2) Why get married? Because it will simplify things for my fiancé and I. I mentioned this before, but not sharing a house while we share a dog is a giant pain in the butt. More than that, having the rights that come easily with marriage but are so hard to get otherwise will be a big bonus. I don’t have to worry about not being able to see him in the hospital. He won’t have to fight my dad for our dog if I die suddenly. (My dad really loves our dog.) When we buy a house together, our loan process will be more streamlined than if we were just living together. In the event of one of our sudden illnesses, end of life decisions and similar medical consultations will take place by default with the other person. Although you can certainly file paperwork empowering your partner to make these decisions, hospitals may choose to recognize these or not. In the event of one of our deaths, our estate will revert to the other one, not to our parents. If one of us chooses to stay at home with the children, and the supporting spouse dies, the widow/er has the option to bring a wrongful death suit and get money to represent the lost earnings.

3) Why get married? Because it will make things easier for our future family. This is a short point, but a good one—our children will be default have both our names on their birth certificates. We’ll both be empowered to pick them up from school, sign off on things, etc., and while that’s not something that’s limited to married parents, it will make dealing with school administrators easier. Again, in the event of one of our deaths, custody of the children will revert to the surviving spouse, not our families.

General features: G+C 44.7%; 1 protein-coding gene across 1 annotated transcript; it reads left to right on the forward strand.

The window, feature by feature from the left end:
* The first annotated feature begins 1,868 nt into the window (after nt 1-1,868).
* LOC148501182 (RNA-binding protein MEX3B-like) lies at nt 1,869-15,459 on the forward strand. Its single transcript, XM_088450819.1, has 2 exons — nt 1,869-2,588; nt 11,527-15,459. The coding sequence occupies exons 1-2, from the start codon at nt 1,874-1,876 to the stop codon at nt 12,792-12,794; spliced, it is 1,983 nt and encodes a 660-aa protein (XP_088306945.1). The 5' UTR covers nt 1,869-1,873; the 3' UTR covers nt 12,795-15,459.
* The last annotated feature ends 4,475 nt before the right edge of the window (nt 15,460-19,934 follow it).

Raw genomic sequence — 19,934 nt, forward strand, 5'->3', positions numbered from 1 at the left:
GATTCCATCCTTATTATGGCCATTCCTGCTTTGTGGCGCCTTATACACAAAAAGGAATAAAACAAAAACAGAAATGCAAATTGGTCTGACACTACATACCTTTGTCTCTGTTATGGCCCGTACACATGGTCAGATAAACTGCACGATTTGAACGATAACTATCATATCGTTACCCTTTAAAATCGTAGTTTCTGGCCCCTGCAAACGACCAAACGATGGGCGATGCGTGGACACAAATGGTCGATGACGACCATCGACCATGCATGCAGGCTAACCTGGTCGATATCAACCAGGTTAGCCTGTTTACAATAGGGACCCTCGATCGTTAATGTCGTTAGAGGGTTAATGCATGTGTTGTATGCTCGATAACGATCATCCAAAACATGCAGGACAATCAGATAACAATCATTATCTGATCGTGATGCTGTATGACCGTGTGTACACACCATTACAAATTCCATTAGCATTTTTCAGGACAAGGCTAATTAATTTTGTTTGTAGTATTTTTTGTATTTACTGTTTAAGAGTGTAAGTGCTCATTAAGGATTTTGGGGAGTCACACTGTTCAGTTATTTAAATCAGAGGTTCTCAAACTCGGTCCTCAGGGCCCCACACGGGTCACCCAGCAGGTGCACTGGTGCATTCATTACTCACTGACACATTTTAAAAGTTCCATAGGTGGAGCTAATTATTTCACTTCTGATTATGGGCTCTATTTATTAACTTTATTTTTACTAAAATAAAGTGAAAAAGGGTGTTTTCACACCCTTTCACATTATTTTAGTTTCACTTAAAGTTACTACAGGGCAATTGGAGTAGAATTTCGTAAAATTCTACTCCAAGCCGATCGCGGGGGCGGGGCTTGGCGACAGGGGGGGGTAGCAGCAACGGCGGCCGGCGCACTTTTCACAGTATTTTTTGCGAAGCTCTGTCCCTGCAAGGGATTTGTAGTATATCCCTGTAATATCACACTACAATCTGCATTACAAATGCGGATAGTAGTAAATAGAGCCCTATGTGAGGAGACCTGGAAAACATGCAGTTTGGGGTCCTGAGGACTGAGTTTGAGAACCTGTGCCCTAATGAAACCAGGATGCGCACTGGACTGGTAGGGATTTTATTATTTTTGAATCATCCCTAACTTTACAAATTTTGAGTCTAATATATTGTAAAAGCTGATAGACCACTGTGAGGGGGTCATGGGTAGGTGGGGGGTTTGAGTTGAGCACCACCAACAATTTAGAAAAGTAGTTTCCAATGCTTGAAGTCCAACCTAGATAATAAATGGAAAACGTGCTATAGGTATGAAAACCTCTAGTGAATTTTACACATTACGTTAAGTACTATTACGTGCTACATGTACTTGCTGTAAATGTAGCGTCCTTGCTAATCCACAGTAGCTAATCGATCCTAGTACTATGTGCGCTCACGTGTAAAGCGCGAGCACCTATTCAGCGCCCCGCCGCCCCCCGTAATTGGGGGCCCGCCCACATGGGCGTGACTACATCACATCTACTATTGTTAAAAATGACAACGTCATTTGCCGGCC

4) Why get married? Because I believe that everyone should have the option. Not getting married as a stance on gay rights only really works if you’re a high-profile celebrity. Otherwise, you’re protesting others’ lack of civil rights, but not exercising your own. That doesn’t make a lot of sense to me. It’s like saying all people should have the right to vote, but then not voting yourself. It’s my firm opinion, having been raised in the Bible Belt, that marriage will never be changed from the outside. It will take the dedicated work of married, straight supporters of gay rights to start to change the mainstream attitude about marriage. I also know that the kind of people who believe in the defense of marriage see not getting married as a cop out. By getting married, I am strengthening my own voice in this debate, making it carry more weight where it counts.

Plus, I love my fiancé and I can’t wait to get married to him.

1 comment:

Anonymous said...

stick with "because I want to"- with a will and a couple of other legal documents, the other points are moot.